From the September 2021 issue of HealthCare Business News magazine
By Patrick Frank
The healthcare industry is in desperate need of greater technological innovation.
From the micro administrative level all the way through to the consumer-facing aspects of the industry, there is massive potential to streamline dated systems, personalize care, and increase transparency. However, there are many challenges that come with integrating technology from an outsider’s perspective into long-established systems of care.
Technology in healthcare covers a wide range of things: artificial intelligence, surgical devices, virtual reality, apps, robotics. But the area that is most primed for innovation and meaningful change are the consumer-facing elements of healthcare: patient and physician interactions, surgical referrals, research and care resources. But healthcare is a complex ecosystem that requires numerous legal and regulatory standards before any major healthcare institution can seriously consider any external technology.
Old habits die hard
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It’s not that proposed solutions aren’t out there, but implementation comes with a multitude of hurdles. Healthcare is a technologically outdated industry, and people have gotten used to that. No matter how inefficient the process, people have accepted that it’s the norm, and largely feel powerless to change anything. In any other business transaction, the consumer is aware of their leverage and influence. They can explore their options, ask questions, and push back in negotiations — but not in healthcare. Often we feel as though we must take whatever we are given because when it comes to our health, we will do whatever it takes.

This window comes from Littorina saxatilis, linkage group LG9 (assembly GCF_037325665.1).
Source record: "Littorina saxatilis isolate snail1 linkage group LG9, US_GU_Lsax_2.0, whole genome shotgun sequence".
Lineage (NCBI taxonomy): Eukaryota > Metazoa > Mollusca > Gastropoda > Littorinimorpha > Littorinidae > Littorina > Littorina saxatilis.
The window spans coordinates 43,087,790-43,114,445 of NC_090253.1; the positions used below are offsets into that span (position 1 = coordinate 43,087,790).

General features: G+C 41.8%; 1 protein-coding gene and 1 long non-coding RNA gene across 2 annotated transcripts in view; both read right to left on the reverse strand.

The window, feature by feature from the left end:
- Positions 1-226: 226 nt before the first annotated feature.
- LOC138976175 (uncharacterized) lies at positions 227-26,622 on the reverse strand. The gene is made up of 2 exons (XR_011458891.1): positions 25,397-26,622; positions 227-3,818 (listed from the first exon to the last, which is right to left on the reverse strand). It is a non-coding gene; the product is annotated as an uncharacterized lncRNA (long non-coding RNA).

The biggest hurdles in healthcare lie in changing habitual behavior and adapting to entirely new ways of doing things. Medical professionals are generally resistant to anything that costs money and may change their established systems and procedures. This is why it’s crucial to have a strong grasp on how technology can help different players save time, operate more efficiently, and ultimately gain more clients.
The biggest hurdle when integrating technology into healthcare is trust. It is significantly easier to gain trust as a social or service platform for luxuries or non-essentials. But the issue with healthcare is that decisions made around health are typically the most important ones that anyone could make. This means consumers must trust whatever source they are using to help make those decisions. It is a common misconception that medical professionals always have the patient’s best interest at heart, but there are numerous cases where the industry’s best interests differ from those of a patient. To integrate technology into an industry that is hindered by mistrust of many people, the consumer must believe that it is there to genuinely help them and make their lives better.